Paul Reiser brings clarity and hilarity to the KC Improv this weekend
Actor and comedian Paul Reiser is one of Hollywood’s most prolific multi-hyphenate creatives, and decades into this he shows no signs of slowing down. Reiser was recently seen in two hit shows for Netflix: Stranger Things as Dr. Sam Owens, in a role created by the Duffer Brothers specifically for Reiser, and Chuck Lorre’s The Kominsky Method, for which he received an Emmy nomination for Outstanding Supporting Actor in a Comedy Series. In addition to his classic lead performance on Mad About You, he’s also a musician—but was first and foremost a standup comedian.
Ahead of a set of shows tonight and tomorrow (N0v. 19-20) at the Kansas City Improv (7260 NW 87th Street) we spoke to Reiser about his career, and his long-overdue return to the comedy stage.
The Pitch: I guess this has to start the way that any interview starts at this point. What did you do for the year you were stuck at home?
Paul Reiser: What are you talking about? I missed and read the papers recently what’s going on?
I kind of like the stay-at-home part. Other than the fact that the world was crumbling, the fact that we were able to stay in and I had a great excuse to not go to a lot of stupid invitation things. I was thrilled, and my son who was back east and college, came home, and then decided he was going to stay and go to school back here. You’re supposed to be happy when the kids leave the nest, but I enjoyed that he came back.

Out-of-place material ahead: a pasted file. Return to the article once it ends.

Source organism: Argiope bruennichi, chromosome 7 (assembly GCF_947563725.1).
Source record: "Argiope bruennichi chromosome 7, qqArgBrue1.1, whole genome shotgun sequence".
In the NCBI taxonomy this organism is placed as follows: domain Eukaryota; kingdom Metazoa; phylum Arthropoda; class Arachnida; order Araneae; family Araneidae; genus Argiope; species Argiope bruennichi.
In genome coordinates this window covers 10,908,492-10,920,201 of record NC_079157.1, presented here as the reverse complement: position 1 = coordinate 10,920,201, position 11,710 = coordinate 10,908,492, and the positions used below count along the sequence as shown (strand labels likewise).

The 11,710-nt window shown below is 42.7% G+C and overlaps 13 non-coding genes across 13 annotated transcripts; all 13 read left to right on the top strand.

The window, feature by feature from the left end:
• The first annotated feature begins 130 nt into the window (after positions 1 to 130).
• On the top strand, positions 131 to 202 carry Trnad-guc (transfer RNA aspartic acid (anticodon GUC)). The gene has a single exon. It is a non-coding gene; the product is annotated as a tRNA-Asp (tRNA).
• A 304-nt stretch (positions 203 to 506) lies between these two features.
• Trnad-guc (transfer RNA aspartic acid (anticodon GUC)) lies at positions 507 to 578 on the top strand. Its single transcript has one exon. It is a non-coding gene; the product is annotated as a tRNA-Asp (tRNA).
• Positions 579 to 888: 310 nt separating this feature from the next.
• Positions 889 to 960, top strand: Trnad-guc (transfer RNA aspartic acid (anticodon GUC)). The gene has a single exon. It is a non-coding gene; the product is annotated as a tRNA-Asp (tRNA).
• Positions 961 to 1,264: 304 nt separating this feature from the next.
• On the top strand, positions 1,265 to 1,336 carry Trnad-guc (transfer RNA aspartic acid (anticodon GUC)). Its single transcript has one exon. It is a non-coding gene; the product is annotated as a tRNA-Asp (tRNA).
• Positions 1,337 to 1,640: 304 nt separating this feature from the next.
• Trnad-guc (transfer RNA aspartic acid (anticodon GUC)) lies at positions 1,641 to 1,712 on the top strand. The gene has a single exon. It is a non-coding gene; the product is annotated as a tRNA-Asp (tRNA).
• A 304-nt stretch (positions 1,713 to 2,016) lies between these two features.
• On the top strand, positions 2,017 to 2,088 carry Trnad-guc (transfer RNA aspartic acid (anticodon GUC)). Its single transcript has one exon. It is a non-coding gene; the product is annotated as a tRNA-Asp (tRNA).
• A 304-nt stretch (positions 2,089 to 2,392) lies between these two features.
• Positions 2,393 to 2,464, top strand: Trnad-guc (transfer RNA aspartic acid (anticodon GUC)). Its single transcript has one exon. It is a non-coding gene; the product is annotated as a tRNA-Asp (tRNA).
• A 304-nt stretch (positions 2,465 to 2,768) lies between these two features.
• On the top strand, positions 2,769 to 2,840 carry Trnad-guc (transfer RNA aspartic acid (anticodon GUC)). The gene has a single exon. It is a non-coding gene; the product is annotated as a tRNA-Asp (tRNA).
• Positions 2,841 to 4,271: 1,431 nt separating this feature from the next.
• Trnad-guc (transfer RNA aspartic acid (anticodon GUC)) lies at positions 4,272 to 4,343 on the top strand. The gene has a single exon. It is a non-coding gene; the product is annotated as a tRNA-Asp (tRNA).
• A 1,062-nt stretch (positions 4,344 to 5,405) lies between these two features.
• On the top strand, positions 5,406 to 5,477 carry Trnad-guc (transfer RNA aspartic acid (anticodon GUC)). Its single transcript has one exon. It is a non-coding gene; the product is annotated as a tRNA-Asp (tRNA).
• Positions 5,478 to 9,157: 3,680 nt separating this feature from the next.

I developed a healthy taste for bourbon, which heretofore I had not taken quite as passionately. I’ve been reading about how everyone kind of got into drinking a lot more. It became sort of the ritual, you know, sort of absent any routine.
It’s always pandemic somewhere. That’s the new five o’clock. As someone who does a little bit (or a lot) of everything, I was anxious to see how you spent your time. Did you just rest up or were you unrelentingly productive?
I wrote a lot of standup. Which, as a comedian, I think you really needed to write out last year to process it. But also I can’t write inside a vacuum and hope that in 12 months people will still find it funny, so parts of that avenue were closed to me. I played a lot of piano for my own enjoyment, I helped a friend write their memoir—that was a blast because it was just a chance to spend hours upon hours with them on Zoom, just being friends and normal people.
There was a lot of compressing and re-evaluating your life. I realized my house was very full of things so I starting picking them up one by one and asking “Do we really need this?”
You Marie Kondo’d your way through the house.
Yes. That became the test. I had forgotten that reference. But yeah, that’s what became a thing. It’s like, I get no joy from this, can we throw it out?
How did you prepare to take a standup stage for the first time in forever? As aforementioned, it’s rarely possible to write things like this in a vacuum and know that the audience will be on board.
I did my last show in February of 2020 and then the world went to shit. I’ve always had this sort of very gentlemanly pace about touring: a weekend here, and then three weekends of nothing. I was never the guy went out for three, four weeks at a time or months at a time. Even when I was young and single I was never that road guy. I would always come home after my set. Never living out of a suitcase, never becoming that Willy Loman type of guy.